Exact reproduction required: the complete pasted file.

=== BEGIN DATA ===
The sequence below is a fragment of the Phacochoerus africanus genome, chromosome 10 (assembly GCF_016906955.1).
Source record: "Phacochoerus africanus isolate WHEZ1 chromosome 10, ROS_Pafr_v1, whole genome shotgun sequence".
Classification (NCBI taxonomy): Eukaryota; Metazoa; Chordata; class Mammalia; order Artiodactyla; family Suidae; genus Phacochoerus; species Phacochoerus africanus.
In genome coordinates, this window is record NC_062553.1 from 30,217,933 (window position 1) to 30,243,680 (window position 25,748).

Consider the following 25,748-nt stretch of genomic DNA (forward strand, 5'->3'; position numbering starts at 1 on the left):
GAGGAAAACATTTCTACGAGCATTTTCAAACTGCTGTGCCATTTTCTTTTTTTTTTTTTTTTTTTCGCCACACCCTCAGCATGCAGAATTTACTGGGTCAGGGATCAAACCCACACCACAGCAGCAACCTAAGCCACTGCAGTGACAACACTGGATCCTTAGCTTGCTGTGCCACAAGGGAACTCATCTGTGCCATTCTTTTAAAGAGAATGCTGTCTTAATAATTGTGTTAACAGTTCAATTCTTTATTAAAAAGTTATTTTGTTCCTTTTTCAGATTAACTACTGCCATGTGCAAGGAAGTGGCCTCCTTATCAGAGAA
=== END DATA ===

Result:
The sequence below is a fragment of the Phacochoerus africanus genome, chromosome 10 (assembly GCF_016906955.1).
Source record: "Phacochoerus africanus isolate WHEZ1 chromosome 10, ROS_Pafr_v1, whole genome shotgun sequence".
Classification (NCBI taxonomy): Eukaryota; Metazoa; Chordata; class Mammalia; order Artiodactyla; family Suidae; genus Phacochoerus; species Phacochoerus africanus.
In genome coordinates, this window is record NC_062553.1 from 30,217,933 (window position 1) to 30,243,680 (window position 25,748).

Consider the following 25,748-nt stretch of genomic DNA (forward strand, 5'->3'; position numbering starts at 1 on the left):
GAGGAAAACATTTCTACGAGCATTTTCAAACTGCTGTGCCATTTTCTTTTTTTTTTTTTTTTTTTCGCCACACCCTCAGCATGCAGAATTTACTGGGTCAGGGATCAAACCCACACCACAGCAGCAACCTAAGCCACTGCAGTGACAACACTGGATCCTTAGCTTGCTGTGCCACAAGGGAACTCATCTGTGCCATTCTTTTAAAGAGAATGCTGTCTTAATAATTGTGTTAACAGTTCAATTCTTTATTAAAAAGTTATTTTGTTCCTTTTTCAGATTAACTACTGCCATGTGCAAGGAAGTGGCCTCCTTATCAGAGAA